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Design for sustainability BY HELEN WAYLAND


elbourne has been voted the most live·

able city in Australia this )'ear a1td the second most li\'eable c ity in the world. Creal· ing a new children's hospital for this growing, vibra•H, and cuhur· ally diverse metropolis is a Public Private Partnership (PPP) under the Victorian Government's Part·

ncrships Victoria policy. Under the scheme, the Royal Children's Hospital ( RCH; figure l) -b<ing the public sector-will own and operate the hospit<'ll<'lnd provide all core clinical services, staffing,

teaching, training. and rest11rch, while Childre•t's Heahh Partner·

ship (CHP) finances., designs, cons-tructs, a•td maintains the new building for a period of 2S

years. The trtttop -~nopy-i ns-pired design for this family-focused healing environment takes advantage o( an extraordinary parkland setting (figure 2). The evidence- and research-based design incorporates carbonreducing t«hnologirs and water capture methods to meet the strong sustainability targets set.

Figure 1. 11'18 new Royal Children's Hospital. opening in 2011. in tts parkland setting, aimS toe a 40% re<IUC1ion in catbOn emiSsions.

The subtly colored sunshades evoke the leaves of the parkland's eucalyptus to emulate a treetop canopy as they la)·er and wrap \mder the fa~ade . Visitors enter through columns that gi\'t.S the feeling of being among the trees. Once the new hospital is complete. much of the old hospital Par1<1and setting will be demolished and this Spread O\'tr more than 10 acres of area will be restored as parkparkland, a campus arrangement land, with a net gain in vegttafor the lle'\11' RCH has a managetion. Throughout construction able low-rise scale to present a many signific-ant trees have been friendlier, more welcoming apretained. pearance to a child. Nortl1-south orientation Translucent glazed panels reAect the park inside to patient In a part of the world whert six rooms on the J\Orth .side. while houn: of sunlight is a year-round on the western fa~ade more than daily averagt, the dt$ig•t 1nakes 1,000 glass .. lta\'es," each six feet the most of natural light. Orien· wide and three feet high, shade uuion was the key factor in deter· the building from the fierce mining the position ofelements westerly sun. within the master plan. 10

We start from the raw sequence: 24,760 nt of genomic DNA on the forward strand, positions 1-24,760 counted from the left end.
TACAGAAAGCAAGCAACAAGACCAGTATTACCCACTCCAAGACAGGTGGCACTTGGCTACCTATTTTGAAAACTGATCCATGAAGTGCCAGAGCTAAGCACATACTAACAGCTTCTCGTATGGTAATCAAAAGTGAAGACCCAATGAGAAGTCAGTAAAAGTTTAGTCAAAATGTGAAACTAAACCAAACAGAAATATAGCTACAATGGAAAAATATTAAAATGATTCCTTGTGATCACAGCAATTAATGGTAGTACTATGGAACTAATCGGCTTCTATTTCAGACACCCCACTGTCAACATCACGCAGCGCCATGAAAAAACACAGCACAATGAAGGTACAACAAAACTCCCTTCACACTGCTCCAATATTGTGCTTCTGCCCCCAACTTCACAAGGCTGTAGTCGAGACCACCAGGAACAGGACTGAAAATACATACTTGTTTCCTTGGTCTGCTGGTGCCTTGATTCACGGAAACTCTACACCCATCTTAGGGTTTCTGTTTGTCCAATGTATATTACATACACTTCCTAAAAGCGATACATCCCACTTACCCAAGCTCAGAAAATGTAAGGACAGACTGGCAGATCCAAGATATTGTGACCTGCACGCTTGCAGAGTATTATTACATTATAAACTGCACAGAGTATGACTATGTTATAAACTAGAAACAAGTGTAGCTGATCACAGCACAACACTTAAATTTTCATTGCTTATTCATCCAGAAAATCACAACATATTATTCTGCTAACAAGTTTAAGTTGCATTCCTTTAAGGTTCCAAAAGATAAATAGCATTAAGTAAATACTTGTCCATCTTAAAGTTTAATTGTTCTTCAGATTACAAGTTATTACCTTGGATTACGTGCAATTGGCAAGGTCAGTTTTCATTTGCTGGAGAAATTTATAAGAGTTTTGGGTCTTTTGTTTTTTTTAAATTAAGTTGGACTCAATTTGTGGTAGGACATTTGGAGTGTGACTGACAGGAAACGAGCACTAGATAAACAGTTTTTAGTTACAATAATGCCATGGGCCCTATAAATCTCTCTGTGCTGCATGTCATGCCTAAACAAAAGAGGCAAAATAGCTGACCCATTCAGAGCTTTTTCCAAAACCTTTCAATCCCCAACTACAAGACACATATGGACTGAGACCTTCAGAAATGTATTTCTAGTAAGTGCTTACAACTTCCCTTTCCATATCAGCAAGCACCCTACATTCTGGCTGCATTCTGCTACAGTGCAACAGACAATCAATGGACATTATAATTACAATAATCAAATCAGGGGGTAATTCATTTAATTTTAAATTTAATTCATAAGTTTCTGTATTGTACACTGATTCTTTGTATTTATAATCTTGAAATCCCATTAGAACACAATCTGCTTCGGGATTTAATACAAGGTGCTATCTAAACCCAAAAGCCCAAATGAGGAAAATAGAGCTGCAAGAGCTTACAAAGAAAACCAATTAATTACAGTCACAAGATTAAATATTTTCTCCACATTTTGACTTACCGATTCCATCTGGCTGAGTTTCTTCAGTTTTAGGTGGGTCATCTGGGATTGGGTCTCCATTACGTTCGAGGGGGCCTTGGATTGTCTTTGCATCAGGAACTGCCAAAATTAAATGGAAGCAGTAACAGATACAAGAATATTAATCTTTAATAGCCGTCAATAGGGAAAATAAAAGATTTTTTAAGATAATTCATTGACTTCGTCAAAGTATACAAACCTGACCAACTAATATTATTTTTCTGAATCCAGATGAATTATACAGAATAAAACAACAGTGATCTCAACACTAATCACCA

Central to the functioning of the hospital and to the sustain· ability of the design is a clever wayfinding device: the street (figure)), Based on the idea that CYen the smallt$t country town has its amenities grouped around a central street, this -allows visitOt$ and staff an intuitive unden:tanding of where they arc in the hospital In this model, a large building becomes a community ofbuildings-an institutional building becomts deins-titutionalised. and each of the parts acquire$ independent character. The street conctpt, which conn«ts tht campus, is extendable and adapt· able. It allows for futurt organic growth or extra •address points.. to be added along the s1ree1. The site has a natural, diagonal fall from cast to west, which

means the north-facing street created three levels of gardens around the buildings (figure 4). The entire north-facing wall of the street is glass -and provides a lovely vista onto the Grtat Garden Court, the largest ofthe sheltered gardens S\ltrounding the hospital. Louvrts high in the atrium allow natural \'Cntilation and a thermal labyrinth provides passive heating and cooling for the area. Me-lbourne's skyline and park arc visible along the str«t, this s.crves as a permanent marker for wayfinding -and is complemented by memorable inttrnal devices S\IC.h as a giant aquarium next to the reeeption which helps direct people to the Emergency Department.


Profile for Bates Smart Architects

Royal Children's Hospital, Healthcare Design, Oct 2008  

Royal Children's Hospital, Healthcare Design, Oct 2008